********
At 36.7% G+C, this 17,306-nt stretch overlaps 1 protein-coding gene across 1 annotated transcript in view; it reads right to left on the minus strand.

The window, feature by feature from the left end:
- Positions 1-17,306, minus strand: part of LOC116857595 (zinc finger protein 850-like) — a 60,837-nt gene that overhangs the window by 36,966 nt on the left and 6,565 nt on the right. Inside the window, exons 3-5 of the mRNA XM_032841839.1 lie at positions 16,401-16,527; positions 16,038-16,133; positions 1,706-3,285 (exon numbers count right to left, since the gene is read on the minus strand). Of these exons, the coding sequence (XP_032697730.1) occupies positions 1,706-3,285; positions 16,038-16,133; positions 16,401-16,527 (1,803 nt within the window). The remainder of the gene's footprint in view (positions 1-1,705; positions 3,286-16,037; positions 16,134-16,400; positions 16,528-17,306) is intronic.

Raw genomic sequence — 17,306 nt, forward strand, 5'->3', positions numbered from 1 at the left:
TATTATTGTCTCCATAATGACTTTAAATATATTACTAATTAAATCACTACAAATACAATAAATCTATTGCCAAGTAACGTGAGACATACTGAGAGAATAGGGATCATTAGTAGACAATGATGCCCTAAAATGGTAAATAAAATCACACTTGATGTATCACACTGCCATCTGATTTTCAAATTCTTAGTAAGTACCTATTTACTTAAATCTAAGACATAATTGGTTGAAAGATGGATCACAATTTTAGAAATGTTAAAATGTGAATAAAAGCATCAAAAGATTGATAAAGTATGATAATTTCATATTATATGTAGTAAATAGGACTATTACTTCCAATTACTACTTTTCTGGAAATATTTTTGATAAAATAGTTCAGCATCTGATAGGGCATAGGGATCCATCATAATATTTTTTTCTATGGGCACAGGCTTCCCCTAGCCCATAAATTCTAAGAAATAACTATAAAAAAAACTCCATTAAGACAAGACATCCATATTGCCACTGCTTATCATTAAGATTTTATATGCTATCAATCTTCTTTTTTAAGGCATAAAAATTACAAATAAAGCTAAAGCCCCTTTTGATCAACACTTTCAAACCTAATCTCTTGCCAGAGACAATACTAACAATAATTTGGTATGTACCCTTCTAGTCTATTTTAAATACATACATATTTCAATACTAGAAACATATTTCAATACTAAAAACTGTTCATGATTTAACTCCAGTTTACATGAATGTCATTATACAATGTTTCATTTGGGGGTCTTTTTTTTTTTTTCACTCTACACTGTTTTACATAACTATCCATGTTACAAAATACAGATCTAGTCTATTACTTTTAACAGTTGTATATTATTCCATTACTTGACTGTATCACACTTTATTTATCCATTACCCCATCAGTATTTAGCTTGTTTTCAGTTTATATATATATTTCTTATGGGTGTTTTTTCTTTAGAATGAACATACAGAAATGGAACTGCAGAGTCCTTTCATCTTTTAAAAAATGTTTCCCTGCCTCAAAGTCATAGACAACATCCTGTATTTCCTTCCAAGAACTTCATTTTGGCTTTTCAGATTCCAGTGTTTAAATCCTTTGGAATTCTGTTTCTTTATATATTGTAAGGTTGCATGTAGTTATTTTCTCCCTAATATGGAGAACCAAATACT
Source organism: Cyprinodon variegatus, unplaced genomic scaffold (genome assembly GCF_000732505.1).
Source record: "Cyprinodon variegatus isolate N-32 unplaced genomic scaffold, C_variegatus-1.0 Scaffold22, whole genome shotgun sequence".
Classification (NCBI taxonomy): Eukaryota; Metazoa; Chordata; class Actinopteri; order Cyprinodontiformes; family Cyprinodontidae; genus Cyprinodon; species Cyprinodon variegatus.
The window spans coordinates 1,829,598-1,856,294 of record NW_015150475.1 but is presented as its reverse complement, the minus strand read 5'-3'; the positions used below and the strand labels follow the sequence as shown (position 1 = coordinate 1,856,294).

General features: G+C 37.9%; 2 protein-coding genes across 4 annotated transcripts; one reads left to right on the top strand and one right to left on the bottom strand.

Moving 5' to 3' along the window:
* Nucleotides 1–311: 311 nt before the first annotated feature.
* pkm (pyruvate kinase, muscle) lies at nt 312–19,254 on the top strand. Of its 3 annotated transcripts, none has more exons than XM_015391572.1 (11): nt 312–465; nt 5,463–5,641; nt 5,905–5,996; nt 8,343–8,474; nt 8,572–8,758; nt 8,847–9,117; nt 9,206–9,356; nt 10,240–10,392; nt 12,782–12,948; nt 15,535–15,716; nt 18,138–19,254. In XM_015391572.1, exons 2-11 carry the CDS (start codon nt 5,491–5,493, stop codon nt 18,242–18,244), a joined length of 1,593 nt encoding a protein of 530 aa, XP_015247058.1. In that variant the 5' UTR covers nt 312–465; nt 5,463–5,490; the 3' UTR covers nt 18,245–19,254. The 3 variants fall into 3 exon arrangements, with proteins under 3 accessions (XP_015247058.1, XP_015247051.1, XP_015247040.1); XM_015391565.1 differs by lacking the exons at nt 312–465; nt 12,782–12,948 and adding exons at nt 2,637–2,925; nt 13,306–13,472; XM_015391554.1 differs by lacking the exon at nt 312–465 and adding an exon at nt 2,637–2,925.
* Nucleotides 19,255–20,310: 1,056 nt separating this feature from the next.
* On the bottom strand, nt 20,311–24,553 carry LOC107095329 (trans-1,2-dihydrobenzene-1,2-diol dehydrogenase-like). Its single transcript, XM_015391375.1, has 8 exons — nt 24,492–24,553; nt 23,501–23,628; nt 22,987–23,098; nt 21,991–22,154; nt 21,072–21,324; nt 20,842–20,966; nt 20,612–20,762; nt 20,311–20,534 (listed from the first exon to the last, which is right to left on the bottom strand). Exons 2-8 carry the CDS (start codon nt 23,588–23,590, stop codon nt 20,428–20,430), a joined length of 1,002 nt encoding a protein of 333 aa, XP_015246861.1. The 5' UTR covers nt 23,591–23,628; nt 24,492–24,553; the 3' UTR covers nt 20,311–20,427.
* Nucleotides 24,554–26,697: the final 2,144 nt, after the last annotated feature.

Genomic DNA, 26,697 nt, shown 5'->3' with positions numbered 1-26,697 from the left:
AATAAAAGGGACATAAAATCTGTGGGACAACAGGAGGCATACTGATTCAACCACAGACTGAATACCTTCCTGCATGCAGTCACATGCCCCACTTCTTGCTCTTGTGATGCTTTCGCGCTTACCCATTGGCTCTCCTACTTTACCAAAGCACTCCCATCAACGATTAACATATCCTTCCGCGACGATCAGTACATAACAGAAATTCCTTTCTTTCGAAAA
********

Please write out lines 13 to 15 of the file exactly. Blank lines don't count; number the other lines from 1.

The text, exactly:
* pkm (pyruvate kinase, muscle) lies at nt 312–19,254 on the top strand. Of its 3 annotated transcripts, none has more exons than XM_015391572.1 (11): nt 312–465; nt 5,463–5,641; nt 5,905–5,996; nt 8,343–8,474; nt 8,572–8,758; nt 8,847–9,117; nt 9,206–9,356; nt 10,240–10,392; nt 12,782–12,948; nt 15,535–15,716; nt 18,138–19,254. In XM_015391572.1, exons 2-11 carry the CDS (start codon nt 5,491–5,493, stop codon nt 18,242–18,244), a joined length of 1,593 nt encoding a protein of 530 aa, XP_015247058.1. In that variant the 5' UTR covers nt 312–465; nt 5,463–5,490; the 3' UTR covers nt 18,245–19,254. The 3 variants fall into 3 exon arrangements, with proteins under 3 accessions (XP_015247058.1, XP_015247051.1, XP_015247040.1); XM_015391565.1 differs by lacking the exons at nt 312–465; nt 12,782–12,948 and adding exons at nt 2,637–2,925; nt 13,306–13,472; XM_015391554.1 differs by lacking the exon at nt 312–465 and adding an exon at nt 2,637–2,925.
* Nucleotides 19,255–20,310: 1,056 nt separating this feature from the next.
* On the bottom strand, nt 20,311–24,553 carry LOC107095329 (trans-1,2-dihydrobenzene-1,2-diol dehydrogenase-like). Its single transcript, XM_015391375.1, has 8 exons — nt 24,492–24,553; nt 23,501–23,628; nt 22,987–23,098; nt 21,991–22,154; nt 21,072–21,324; nt 20,842–20,966; nt 20,612–20,762; nt 20,311–20,534 (listed from the first exon to the last, which is right to left on the bottom strand). Exons 2-8 carry the CDS (start codon nt 23,588–23,590, stop codon nt 20,428–20,430), a joined length of 1,002 nt encoding a protein of 333 aa, XP_015246861.1. The 5' UTR covers nt 23,591–23,628; nt 24,492–24,553; the 3' UTR covers nt 20,311–20,427.